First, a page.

Federal Politics


Playing your cards right at Christmas time

A well-meant festive gesture has become a social minefield, writes Brian Viner

If you haven't yet written and sent your Christmas cards, then it's probably hanging over you, akin to putting the bins out, only much more time consuming.

That's how I see it, anyway, which I realise gives me a whiff of Ebenezer Scrooge. And of course, actual modern-day Scrooges must be reeling at the dramatic rise in the cost of stamps.

The British are expected to send 800 million Christmas cards this year, which is down on the billion sent in 2005, but still adds up to an awful lot of expenditure. Moreover, research by Royal Mail suggests that the British are standing defiant in the face of the increased cost of stamps and that the average person will send 19 cards in 2012, up from 15 last year. Whoever that average person is, I envy him or her. I have more than 50 cards still to send.

We have a Victorian entrepreneur called Henry Cole to thank for this expensive annual ritual - or, if you prefer, to blame. Cole conceived the idea of sending commercial greetings cards at Christmas, and in 1843 he commissioned an artist, John Callcott Horsley, the brother-in-law of Isambard Kingdom Brunel, to design the first one. Horsley's artwork was controversial; over the message ''A Merry Christmas and a Happy New Year to You'' it featured a family, including a young child, drinking wine. The burgeoning temperance movement was appalled, yet this failed to kill off the concept. Here we are, 169 years later, revising the Christmas card list to include the people we met on holiday in Corfu in 2002, who didn't send us a card last year or the year before, but have discombobulatingly done so this time. It has become more of a pantomime than Mother Goose.

Don't get me wrong; I enjoy sending Christmas cards to friends I rarely see, and it's nice to receive them, too, although I confess that the pleasure of getting cards is heightened by the judgmentalism to which I subject the sender. My wife and I have an annual tut-tutting ritual when we open cards that exist only to raise money for the likes of stationers and booksellers WH Smith or department store Marks & Spencer. Can't everyone see that this multibillion-pound extravaganza must at least be made to benefit charities? After all, the essence of sending Christmas cards is to show that we're thinking of others, so, plainly, we should all go the extra yard and contribute a few pence per card to Cancer Research or some other worthy cause.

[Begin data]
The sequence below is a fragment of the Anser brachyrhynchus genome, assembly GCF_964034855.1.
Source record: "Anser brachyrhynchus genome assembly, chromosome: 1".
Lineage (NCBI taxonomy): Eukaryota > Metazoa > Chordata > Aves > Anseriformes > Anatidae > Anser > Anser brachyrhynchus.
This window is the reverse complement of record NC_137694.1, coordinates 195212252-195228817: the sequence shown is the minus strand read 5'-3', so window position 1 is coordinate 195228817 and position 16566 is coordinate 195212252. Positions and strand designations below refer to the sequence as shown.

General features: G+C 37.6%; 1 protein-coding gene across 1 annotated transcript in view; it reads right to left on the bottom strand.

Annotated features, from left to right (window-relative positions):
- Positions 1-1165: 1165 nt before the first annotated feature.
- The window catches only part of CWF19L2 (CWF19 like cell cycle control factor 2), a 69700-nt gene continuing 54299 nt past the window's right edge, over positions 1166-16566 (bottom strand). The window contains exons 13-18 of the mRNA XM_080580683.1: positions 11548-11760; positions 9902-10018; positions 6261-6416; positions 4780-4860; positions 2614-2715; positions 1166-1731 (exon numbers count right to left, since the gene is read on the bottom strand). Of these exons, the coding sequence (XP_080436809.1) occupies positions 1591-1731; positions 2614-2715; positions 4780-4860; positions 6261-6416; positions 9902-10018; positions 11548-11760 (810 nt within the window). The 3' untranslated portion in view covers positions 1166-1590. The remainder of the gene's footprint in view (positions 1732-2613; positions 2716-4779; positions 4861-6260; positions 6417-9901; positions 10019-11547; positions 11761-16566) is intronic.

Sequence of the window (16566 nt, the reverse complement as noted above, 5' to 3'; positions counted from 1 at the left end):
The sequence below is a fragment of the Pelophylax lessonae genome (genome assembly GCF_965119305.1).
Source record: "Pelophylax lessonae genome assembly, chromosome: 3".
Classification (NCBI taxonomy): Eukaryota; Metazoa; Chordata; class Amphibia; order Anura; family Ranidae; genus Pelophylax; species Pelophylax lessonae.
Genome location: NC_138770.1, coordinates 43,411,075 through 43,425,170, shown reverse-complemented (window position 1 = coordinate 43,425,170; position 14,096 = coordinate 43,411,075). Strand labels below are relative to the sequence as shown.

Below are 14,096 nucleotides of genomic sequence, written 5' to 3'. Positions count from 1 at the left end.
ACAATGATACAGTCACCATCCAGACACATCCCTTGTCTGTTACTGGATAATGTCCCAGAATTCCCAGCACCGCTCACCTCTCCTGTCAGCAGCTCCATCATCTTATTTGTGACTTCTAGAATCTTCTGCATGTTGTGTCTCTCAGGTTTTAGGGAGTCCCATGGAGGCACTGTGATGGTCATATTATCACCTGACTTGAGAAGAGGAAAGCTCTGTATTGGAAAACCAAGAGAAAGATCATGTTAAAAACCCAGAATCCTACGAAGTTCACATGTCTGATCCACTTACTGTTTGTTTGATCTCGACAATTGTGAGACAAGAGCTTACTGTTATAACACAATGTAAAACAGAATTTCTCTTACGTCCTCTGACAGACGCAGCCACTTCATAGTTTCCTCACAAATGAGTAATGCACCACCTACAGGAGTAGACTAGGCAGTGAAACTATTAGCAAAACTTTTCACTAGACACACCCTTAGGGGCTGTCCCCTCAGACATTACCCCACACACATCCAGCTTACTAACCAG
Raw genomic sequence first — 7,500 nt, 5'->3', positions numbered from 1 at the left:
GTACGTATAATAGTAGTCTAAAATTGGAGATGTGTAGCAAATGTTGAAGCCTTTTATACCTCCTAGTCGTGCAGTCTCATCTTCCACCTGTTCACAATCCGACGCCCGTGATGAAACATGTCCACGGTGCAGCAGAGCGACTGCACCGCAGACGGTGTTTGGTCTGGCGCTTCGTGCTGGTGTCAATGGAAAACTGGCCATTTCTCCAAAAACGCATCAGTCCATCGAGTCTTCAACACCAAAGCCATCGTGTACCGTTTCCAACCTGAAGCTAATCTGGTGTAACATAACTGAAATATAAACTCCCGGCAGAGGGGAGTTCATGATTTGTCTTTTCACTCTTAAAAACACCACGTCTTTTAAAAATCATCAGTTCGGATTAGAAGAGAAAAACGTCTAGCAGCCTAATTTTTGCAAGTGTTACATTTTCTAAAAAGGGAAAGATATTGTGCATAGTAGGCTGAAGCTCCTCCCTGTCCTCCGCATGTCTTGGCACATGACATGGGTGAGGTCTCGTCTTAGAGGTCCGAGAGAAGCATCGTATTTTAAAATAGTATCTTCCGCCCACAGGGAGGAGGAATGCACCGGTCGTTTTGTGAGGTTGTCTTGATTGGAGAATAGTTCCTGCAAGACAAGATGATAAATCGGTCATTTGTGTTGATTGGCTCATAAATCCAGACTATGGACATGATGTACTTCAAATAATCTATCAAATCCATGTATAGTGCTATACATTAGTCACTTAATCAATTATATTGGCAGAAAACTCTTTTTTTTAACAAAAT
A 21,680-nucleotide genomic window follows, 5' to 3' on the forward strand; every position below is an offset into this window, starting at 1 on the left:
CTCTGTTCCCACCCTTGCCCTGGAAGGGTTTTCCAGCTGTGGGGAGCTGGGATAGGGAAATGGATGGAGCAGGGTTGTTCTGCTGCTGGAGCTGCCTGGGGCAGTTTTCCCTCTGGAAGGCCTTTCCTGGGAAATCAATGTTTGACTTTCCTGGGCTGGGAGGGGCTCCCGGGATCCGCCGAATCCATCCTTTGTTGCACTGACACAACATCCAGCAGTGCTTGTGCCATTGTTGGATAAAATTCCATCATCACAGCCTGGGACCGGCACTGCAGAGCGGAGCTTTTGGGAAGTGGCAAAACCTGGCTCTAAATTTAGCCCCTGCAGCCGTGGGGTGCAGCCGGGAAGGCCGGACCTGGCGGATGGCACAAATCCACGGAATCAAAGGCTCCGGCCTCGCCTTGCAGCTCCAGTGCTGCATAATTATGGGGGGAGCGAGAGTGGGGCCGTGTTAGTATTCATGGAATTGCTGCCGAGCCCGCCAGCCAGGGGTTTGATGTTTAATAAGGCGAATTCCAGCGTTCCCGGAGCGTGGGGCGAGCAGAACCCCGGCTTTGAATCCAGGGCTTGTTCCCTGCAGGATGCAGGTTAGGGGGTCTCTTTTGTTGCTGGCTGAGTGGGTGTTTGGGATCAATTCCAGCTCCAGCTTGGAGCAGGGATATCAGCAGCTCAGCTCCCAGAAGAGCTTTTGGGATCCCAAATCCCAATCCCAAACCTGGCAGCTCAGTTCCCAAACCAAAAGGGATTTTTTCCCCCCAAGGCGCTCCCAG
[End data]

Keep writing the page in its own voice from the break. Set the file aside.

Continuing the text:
The tutting also extends to those big, handsome, bespoke cards with the names and address of the senders in raised, scrolled type, designed to show how prosperous they've become. I'm sure that plenty of us are guilty of sending pricey-looking, ''haven't I done well?'' cards to those we'd quite like to impress, snobbishly reserving the cheap little square ones, with the slightly out-of-register picture of the three kings, for the milkman or postman. But there's a difference between that and the bespoke statement card, which sometimes even bears a photograph of the family on the front, looking disgustingly affluent. Or worse, contains a circular letter, listing the year's manifold achievements.


Every Christmas one of these letters arrives from old university friends of mine, always with details of both their homes - one in the UK, one in South Africa - at the top. ''This year we have spent a lot of time at our house in Cape Town,'' is the opening salvo, and the subtext is clear: we are more successful than you.

The other kind of circular letter is the one full of such banalities that you wonder why they bothered, unless it was perhaps motivated by the very Christian impulse to make you feel better about yourself. After all, when you read that in October they painted the garage door green, you realise that your own year has probably been rather more fruitful. That said, it's nice to include a bit of news with your card, but why not a short, personal, handwritten note, unless of course it's the ultimate cliche: ''hope to see you in 2013.''

So, the whole business is fraught with potential faux-pas, and nobody knows that better than Jo Bryant, etiquette adviser at Debrett's, the modern authority on all matters of etiquette, taste and achievement. She counsels: ''Choose your cards carefully and be cautious of risque humour or strong religious messages.'' Also, alluding to that unexpected late card from the Corfu acquaintances, she points out that ''all too often the days leading up to Christmas can turn into a tit-for-tat scramble of retaliatory card sending''. Her advice? ''Cut your losses - a Christmas card that arrives after the big day looks like a tawdry afterthought.''

True enough, and I also wonder what the point is of robotically dishing out cards to people you see every day? Our children are teenagers now, so we no longer have to stand at the school gate waiting as little Archie's mum flicks through her fistful of cards to find ours.

And we're also beyond the competitive card-sending years, when no Christmas passed without a card featuring what looked passably like a sketch by Leonardo da Vinci and on the back the proud declaration: ''Designed by Emily Plumtree, aged four.''

Little did old Henry Cole know, back in 1843, what he was starting. But he can't be faulted for sentiment.

A Merry Christmas and a Happy New Year to you, too.

London Daily Telegraph